By Kevin O’Reilly
Across the country, hospitals and healthcare providers are joining a chorus of biomedical repair technicians (biomeds) calling for the right to repair medical equipment. That groundswell has led to a number of steps forward: The California Medical Device Right to Repair Act, SB 605, passed 9-0 through the judiciary committee on Tuesday, April 27, and is yet to draw a single opposing vote in its two committee hearings. These results show that legislators understand the importance of removing manufacturer-imposed repair restrictions to improving patient safety and reducing the cost of healthcare.
Under SB 605, medical device manufacturers would be required to provide critical parts, tools, and diagnostic materials to hospital and independent biomeds. CALPIRG, iFixit, and the American College of Clinical Engineering cosponsored the bill. The California Hospital Association, which represents more than 400 in-state medical centers, submitted a letter of support. Dignity Health, Sutter Health, Cedars Sinai, and their combined 60 California hospitals also endorsed the bill.
But manufacturer opposition to medical Right to Repair continues to heat up. In addition to a lobbyist from industry group Advanced Medical Technology Association (AdvaMed) representatives from Hologic and Medtronic called in to oppose SB 605. Meanwhile, a medical Right to Repair bill in Arkansas cleared the full Senate, although it was held up in the House.
For many of those who repair medical devices for a living, such changes are long overdue. But while these issues have been debated for decades, they came to a head during the COVID-19 pandemic.
COVID-19 Reveals Need for Reform
As one biomed told me, the pandemic pressure tested our medical device servicing system and exposed some key flaws. What’s more, a U.S. PIRG survey released in February found that 80% of biomeds reported that they couldn’t service equipment due to “restrictions to service keys, parts, or other service materials,” as COVID-19 cases surged this winter. After all, when a piece of equipment can’t be fixed, it can’t be used to treat a patient.
“The urgency of this issue is clear: When in-house and independent biomeds can’t fix the equipment in their hospitals, patient care suffers. That’s why the “Medical Device Right to Repair Act” is so important, and why our coalition is working so hard to make sure it becomes law,” said California Sen. Susan Talamantes Eggman, the author of SB605.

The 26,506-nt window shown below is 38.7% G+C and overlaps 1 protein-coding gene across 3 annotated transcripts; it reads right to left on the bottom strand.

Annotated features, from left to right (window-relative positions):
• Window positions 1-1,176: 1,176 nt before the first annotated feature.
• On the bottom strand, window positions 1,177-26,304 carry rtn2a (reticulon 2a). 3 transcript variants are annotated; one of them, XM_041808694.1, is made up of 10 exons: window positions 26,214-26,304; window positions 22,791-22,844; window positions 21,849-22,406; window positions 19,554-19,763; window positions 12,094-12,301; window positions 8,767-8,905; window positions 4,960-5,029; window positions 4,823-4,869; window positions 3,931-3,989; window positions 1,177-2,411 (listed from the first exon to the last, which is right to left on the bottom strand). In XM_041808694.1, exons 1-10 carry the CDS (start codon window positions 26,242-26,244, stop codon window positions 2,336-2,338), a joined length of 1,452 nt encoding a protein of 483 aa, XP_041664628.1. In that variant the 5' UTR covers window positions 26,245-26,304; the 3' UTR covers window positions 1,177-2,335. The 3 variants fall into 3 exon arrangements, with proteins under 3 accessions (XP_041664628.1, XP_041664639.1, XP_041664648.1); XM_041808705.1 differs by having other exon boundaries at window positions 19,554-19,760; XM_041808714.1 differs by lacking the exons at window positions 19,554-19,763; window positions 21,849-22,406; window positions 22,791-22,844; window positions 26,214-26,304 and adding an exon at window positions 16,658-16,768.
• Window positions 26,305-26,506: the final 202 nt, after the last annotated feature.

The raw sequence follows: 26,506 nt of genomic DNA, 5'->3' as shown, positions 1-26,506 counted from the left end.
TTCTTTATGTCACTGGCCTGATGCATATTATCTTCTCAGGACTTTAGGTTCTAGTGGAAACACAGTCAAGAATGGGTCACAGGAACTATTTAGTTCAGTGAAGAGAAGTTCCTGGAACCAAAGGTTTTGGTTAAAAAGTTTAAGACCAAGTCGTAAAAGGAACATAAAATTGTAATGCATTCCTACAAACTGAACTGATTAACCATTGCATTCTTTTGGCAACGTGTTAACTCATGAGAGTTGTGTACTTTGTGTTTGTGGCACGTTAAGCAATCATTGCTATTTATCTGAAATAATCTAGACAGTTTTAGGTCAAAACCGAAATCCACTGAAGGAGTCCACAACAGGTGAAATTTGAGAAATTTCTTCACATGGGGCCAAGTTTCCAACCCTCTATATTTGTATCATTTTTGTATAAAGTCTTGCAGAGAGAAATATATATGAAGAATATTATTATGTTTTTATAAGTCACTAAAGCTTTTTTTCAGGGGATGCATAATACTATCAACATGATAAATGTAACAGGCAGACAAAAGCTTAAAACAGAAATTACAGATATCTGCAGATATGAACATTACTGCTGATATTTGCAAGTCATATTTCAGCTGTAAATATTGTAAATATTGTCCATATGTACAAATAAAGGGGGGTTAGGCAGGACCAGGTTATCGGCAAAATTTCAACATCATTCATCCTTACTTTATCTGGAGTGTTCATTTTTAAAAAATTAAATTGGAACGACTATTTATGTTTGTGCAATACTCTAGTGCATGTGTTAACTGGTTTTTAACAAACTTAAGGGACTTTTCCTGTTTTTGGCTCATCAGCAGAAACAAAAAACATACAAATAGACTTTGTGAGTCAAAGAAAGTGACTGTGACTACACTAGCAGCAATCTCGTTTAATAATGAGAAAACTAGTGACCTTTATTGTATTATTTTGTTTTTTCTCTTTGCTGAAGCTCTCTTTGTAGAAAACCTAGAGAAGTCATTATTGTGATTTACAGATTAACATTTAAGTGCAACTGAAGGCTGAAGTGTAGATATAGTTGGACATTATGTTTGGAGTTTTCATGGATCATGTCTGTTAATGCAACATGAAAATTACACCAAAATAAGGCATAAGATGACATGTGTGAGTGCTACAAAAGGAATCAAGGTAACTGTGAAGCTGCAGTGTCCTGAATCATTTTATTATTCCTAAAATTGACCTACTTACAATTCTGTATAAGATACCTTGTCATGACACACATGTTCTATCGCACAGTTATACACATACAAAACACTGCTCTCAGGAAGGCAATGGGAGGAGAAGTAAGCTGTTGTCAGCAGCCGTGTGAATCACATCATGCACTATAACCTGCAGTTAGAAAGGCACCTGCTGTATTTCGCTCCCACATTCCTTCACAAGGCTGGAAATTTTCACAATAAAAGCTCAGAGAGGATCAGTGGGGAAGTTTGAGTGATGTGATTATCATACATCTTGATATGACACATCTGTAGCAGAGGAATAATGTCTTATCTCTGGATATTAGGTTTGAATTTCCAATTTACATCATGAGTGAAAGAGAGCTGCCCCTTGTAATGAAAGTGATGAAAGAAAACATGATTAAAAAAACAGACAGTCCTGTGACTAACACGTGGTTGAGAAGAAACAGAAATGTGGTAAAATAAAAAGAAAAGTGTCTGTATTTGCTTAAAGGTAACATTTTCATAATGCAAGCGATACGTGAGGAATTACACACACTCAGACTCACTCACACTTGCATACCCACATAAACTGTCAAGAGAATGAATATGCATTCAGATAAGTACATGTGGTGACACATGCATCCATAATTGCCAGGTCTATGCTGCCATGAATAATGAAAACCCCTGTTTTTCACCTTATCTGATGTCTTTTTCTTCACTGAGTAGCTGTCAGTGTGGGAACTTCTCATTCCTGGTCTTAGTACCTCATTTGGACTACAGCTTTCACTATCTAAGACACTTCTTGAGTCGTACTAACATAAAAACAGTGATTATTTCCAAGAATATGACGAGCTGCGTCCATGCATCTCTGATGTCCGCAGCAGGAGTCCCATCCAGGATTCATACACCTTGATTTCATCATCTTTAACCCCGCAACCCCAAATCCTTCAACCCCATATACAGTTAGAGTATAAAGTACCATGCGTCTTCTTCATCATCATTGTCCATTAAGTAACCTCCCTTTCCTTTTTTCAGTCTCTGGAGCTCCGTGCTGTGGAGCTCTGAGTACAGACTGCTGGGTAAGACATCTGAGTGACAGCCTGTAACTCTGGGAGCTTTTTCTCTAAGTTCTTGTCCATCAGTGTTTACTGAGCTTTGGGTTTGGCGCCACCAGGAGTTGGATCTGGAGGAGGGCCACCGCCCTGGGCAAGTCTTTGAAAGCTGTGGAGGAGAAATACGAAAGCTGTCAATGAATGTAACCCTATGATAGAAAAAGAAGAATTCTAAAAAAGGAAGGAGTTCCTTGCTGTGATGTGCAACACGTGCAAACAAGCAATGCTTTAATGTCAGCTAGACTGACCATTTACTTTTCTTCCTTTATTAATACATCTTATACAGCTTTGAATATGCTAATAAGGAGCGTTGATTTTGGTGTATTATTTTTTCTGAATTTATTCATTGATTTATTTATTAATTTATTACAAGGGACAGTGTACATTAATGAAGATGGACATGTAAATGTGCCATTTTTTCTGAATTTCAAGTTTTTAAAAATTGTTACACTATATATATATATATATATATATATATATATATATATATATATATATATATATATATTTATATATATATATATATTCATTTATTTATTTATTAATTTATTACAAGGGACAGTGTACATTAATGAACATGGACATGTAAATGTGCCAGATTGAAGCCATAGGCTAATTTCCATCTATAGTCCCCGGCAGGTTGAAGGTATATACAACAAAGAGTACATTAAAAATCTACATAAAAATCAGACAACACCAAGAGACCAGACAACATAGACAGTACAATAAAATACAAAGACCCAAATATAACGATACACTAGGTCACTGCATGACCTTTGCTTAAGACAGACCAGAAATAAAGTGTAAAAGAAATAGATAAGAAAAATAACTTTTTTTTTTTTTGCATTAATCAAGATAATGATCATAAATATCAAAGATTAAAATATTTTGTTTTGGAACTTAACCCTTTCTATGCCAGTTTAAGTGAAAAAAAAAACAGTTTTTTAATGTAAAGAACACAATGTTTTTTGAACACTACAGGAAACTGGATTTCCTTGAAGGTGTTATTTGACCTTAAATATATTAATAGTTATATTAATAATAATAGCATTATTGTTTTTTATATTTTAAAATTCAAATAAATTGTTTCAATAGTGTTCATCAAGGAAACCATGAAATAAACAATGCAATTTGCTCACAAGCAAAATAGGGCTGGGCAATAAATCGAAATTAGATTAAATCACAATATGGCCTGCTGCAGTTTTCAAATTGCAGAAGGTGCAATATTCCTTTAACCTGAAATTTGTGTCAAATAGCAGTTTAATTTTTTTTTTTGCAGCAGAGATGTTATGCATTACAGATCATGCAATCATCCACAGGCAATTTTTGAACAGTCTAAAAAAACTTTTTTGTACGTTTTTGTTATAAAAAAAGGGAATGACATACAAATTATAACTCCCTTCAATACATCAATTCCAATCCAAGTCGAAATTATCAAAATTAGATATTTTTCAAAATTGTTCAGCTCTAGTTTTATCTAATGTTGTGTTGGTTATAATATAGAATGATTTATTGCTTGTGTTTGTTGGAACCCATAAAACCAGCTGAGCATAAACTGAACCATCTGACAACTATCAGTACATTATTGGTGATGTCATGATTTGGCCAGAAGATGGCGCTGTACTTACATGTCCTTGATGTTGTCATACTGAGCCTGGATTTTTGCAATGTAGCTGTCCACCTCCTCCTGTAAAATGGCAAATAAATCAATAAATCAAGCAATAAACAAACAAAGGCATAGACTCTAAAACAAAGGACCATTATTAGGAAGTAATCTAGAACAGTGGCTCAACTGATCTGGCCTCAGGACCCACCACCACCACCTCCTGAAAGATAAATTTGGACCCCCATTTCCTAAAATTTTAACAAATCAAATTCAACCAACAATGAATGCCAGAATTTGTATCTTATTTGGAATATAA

Unfortunately, contending with repair limitations is nothing new. In his testimony before the California Health Committee, Nader Hammoud, a clinical engineering manager at a California hospital network, explained how restrictions have inhibited him throughout his 20 years in the field.
“Multiple times throughout my career, I’ve had to come to the hospital in the middle of the night to try to repair a device that a patient needed for their procedure,” Hammoud said. “We didn’t have days or weeks to wait for a manufacturer to come out and service a device. In such cases, the ability for biomeds to quickly and safely repair critical medical devices can be a matter of life or death.”
Support for medical Right to Repair is not unique to California. In Texas, for instance, Baylor Scott & White Health, the largest nonprofit healthcare system in the state and one of the largest in the country, has also voiced its support for the current medical Right to Repair bill HB2541.
Alongside healthcare providers, several other groups have come to bat for medical Right to Repair since the start of our efforts. When U.S. Sen. Ron Wyden of Oregon introduced the Critical Medical Infrastructure Right-to-Repair Act of 2020, groups including the American College of Clinical Engineering, the National Rural Health Association, MaineGeneral Medical Center, the International Association of Medical Equipment Remarketers and Servicers, and Color of Change stood behind the senator’s push to eliminate barriers to timely, in-house repairs for critical hospital equipment. From California to Maine, healthcare providers are championing our cause and reinforcing our fight for safer and more efficient patient care.
More than a year into the COVID-19 pandemic, biomeds shouldn’t still be fighting for their right to repair medical equipment. With several states considering medical Right to Repair legislation, we stand at the precipice of major change that can prevent the further loss of life. The time for our legislators to act is now.
Join Our Call
All our progress is due to biomeds, hospitals, and other experts in the field standing up. You can help us by joining our call for the Right to Repair and asking your doctor and nurse colleagues to sign our healthcare worker letter.
Kevin O’Reilly is the Right to Repair Advocate for U.S. PIRG. Questions and comments can be directed to 24×7 Magazine chief editor Keri Forsythe-Stephens at firstname.lastname@example.org.